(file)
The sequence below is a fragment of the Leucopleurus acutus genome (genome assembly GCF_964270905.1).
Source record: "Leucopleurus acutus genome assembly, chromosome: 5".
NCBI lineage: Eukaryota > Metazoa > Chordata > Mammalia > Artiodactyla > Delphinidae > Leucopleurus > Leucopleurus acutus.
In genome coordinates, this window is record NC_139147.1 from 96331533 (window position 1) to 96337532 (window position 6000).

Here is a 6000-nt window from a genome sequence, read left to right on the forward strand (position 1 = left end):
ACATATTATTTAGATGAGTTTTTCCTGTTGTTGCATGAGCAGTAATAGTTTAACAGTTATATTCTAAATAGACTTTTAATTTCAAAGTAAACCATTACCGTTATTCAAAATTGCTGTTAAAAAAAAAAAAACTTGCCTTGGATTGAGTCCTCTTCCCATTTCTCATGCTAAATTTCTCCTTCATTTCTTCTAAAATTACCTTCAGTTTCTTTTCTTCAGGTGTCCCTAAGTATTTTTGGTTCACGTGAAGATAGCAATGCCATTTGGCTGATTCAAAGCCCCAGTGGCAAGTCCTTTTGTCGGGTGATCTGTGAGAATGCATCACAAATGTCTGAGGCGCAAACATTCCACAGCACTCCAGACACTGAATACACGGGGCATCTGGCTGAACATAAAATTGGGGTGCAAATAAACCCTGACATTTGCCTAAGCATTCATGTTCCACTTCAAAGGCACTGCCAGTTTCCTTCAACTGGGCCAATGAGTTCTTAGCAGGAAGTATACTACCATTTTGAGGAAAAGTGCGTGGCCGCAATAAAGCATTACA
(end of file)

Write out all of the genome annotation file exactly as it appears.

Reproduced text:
The sequence below is a fragment of the Leucopleurus acutus genome (genome assembly GCF_964270905.1).
Source record: "Leucopleurus acutus genome assembly, chromosome: 5".
NCBI lineage: Eukaryota > Metazoa > Chordata > Mammalia > Artiodactyla > Delphinidae > Leucopleurus > Leucopleurus acutus.
In genome coordinates, this window is record NC_139147.1 from 96331533 (window position 1) to 96337532 (window position 6000).

Here is a 6000-nt window from a genome sequence, read left to right on the forward strand (position 1 = left end):
ACATATTATTTAGATGAGTTTTTCCTGTTGTTGCATGAGCAGTAATAGTTTAACAGTTATATTCTAAATAGACTTTTAATTTCAAAGTAAACCATTACCGTTATTCAAAATTGCTGTTAAAAAAAAAAAAACTTGCCTTGGATTGAGTCCTCTTCCCATTTCTCATGCTAAATTTCTCCTTCATTTCTTCTAAAATTACCTTCAGTTTCTTTTCTTCAGGTGTCCCTAAGTATTTTTGGTTCACGTGAAGATAGCAATGCCATTTGGCTGATTCAAAGCCCCAGTGGCAAGTCCTTTTGTCGGGTGATCTGTGAGAATGCATCACAAATGTCTGAGGCGCAAACATTCCACAGCACTCCAGACACTGAATACACGGGGCATCTGGCTGAACATAAAATTGGGGTGCAAATAAACCCTGACATTTGCCTAAGCATTCATGTTCCACTTCAAAGGCACTGCCAGTTTCCTTCAACTGGGCCAATGAGTTCTTAGCAGGAAGTATACTACCATTTTGAGGAAAAGTGCGTGGCCGCAATAAAGCATTACA